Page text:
ALLEN PARK, Mich. (AP) — Detroit Lions owner Sheila Ford Hamp shared her frustration with the team’s 1-5 record and expressed confidence in the franchise’s leadership.
“We’ve got 11 more games to go, so I just don’t want everyone to push the panic button and give up the ship,” Hamp said to reporters Wednesday while the team practiced. “I think we’ve got the right people in place to pull this off, and I truly believe that. I wouldn’t say that if I didn’t.”
Nearly two years ago during her first season in charge, Hamp fired general manager Bob Quinn and coach Matt Patricia. After going through a search to hire general manager Brad Holmes and coach Dan Campbell, she doesn’t sound eager to make another bold move to get rid of either or both.
“I believe in the leadership,” Hamp said when asked if Holmes and Campbell’s jobs were safe regardless of how the season ends.
The Lions gave Holmes his first opportunity to be an NFL general manager in January 2021 and shortly thereafter gave Campbell a second chance after he was briefly an interim coach for the Miami Dolphins.
“What I really have confidence in is the process we went through in the first place when we hired Brad and Dan,” Hamp said. “It was extremely thorough, and we really believe we’ve come up with the right people.”
So far, Holmes, Campbell and their players have not led a turnaround.
“It’s frustrating “ Hamp said. “Am I frustrated? Absolutely. Are the fans frustrated? Absolutely.”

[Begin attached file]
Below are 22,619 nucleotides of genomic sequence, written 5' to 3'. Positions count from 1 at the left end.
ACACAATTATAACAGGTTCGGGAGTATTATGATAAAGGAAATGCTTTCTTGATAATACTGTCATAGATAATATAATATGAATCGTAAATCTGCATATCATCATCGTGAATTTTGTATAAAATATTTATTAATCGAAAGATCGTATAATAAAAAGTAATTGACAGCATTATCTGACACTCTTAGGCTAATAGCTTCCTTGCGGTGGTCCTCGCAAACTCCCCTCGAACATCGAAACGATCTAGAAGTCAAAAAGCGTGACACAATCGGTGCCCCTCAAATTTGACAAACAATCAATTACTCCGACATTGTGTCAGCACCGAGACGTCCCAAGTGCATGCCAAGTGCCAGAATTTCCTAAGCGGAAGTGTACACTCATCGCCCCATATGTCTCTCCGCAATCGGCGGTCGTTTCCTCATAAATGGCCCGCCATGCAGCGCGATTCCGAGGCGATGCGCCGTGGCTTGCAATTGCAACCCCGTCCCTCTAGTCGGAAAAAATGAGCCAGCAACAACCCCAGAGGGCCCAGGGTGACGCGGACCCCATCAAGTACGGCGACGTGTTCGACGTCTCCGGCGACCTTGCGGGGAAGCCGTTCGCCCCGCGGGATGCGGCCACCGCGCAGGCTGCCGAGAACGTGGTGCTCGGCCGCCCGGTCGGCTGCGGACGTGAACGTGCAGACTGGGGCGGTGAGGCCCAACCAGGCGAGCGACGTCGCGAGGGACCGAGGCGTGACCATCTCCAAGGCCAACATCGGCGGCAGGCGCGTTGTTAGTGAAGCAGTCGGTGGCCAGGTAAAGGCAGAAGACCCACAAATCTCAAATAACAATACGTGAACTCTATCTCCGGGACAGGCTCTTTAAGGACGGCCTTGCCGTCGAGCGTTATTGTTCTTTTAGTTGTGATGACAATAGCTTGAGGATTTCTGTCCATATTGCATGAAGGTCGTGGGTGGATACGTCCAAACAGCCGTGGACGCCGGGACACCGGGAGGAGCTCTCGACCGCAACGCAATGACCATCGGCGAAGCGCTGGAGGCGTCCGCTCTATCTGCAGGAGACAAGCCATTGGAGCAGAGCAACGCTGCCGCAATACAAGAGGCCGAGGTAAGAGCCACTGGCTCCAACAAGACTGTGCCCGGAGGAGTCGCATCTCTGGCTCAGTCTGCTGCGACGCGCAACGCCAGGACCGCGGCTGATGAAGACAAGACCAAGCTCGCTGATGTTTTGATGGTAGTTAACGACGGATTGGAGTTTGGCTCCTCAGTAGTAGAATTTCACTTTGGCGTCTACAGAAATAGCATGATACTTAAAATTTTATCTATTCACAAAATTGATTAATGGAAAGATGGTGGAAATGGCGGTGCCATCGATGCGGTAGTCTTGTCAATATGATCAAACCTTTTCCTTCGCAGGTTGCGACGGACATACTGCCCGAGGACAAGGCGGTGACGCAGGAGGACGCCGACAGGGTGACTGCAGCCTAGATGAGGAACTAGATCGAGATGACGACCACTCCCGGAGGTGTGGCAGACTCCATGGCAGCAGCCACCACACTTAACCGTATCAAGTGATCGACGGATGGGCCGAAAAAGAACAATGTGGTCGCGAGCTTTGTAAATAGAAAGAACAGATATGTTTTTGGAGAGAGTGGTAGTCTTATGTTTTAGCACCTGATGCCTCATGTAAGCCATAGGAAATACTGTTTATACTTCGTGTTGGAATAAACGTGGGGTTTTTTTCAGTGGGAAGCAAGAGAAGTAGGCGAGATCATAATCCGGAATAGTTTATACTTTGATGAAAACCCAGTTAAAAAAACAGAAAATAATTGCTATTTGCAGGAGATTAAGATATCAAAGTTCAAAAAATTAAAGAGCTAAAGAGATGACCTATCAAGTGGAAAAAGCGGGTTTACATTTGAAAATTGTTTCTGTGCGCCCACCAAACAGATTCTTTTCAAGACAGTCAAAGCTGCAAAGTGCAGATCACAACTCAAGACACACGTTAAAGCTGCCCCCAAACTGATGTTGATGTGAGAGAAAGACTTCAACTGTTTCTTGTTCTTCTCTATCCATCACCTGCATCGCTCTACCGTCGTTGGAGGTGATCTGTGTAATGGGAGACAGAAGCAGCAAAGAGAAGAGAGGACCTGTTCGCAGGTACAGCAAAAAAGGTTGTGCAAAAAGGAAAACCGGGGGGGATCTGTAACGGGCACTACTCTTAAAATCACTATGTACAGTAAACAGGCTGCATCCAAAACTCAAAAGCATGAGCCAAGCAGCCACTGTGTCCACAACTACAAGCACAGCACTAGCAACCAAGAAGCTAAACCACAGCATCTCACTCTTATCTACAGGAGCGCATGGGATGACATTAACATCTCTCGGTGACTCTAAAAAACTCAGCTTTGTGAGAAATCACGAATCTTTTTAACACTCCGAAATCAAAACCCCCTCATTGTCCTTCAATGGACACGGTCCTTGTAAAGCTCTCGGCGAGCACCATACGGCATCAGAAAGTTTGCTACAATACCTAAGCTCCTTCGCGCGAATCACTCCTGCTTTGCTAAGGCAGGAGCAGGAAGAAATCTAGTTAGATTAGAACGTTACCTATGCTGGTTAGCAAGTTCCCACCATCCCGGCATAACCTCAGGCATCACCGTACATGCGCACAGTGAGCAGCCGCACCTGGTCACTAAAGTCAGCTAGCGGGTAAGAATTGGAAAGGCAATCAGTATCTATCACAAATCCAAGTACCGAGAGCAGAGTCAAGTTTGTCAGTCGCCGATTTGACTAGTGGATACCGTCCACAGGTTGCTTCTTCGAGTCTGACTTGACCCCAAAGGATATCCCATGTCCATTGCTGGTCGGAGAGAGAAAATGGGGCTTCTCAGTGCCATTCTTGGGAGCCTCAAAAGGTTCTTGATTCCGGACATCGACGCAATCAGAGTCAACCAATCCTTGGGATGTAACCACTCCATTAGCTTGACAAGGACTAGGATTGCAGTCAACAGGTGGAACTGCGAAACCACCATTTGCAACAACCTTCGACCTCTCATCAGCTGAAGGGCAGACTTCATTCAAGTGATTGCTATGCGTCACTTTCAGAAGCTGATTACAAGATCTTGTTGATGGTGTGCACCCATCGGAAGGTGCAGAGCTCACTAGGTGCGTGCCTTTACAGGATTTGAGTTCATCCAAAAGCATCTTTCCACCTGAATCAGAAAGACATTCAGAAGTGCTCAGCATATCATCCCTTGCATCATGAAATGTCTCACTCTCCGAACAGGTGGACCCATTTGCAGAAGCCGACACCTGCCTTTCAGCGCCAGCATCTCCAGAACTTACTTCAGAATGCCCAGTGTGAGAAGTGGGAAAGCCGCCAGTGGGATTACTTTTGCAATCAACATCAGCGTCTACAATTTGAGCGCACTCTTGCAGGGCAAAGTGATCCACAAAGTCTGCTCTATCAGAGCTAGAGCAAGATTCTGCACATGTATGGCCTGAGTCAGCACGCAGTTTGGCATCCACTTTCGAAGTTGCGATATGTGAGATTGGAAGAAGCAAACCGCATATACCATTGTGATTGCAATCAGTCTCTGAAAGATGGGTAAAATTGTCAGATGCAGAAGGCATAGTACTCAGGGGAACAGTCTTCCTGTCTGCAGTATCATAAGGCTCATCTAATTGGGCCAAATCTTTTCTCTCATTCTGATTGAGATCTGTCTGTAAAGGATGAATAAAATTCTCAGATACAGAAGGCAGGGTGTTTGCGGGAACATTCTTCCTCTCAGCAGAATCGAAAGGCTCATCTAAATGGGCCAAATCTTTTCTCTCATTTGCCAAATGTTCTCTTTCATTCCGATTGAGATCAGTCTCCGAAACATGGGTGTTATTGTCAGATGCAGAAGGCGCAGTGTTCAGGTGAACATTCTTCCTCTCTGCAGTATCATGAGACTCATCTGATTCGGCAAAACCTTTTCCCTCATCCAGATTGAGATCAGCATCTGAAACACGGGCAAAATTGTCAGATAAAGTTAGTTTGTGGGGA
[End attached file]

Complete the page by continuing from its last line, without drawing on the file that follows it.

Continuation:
Detroit was 3-13-1 last season, a fourth straight year with double digits in losses, and has lost four straight games after a relatively promising start with a 38-35 loss to Philadelphia and a nine-point win over Washington.
The Lions (1-5) host the Miami Dolphins (4-3) on Sunday.
The 71-year-old Hamp, whose great-grandfather, Henry Ford, founded Ford Motor Co., began attending Lions games when she was 5 and has witnessed decades of futility.
Detroit has one playoff victory since winning the NFL title in 1957, seven seasons before her late father, William Clay Ford, had his first full season as owner.
After he died in 2014, his wife, Martha Firestone Ford, took over the team until stepping aside to have Hamp succeed her as principal owner and chairman in June 2020.
The Lions have tried many times, with various leaders, to build a winner and have failed and yet Hamp insisted this time she can sense success is coming.
“I would say it was like a teardown, and then a rebuild,” she said. “We really had to take it down to the ground level not only the football side, but across the organization.
“I really believe in the top leadership in this organization. I think we’ve got the people to do it, to carry this out. I think that’s what’s different.”
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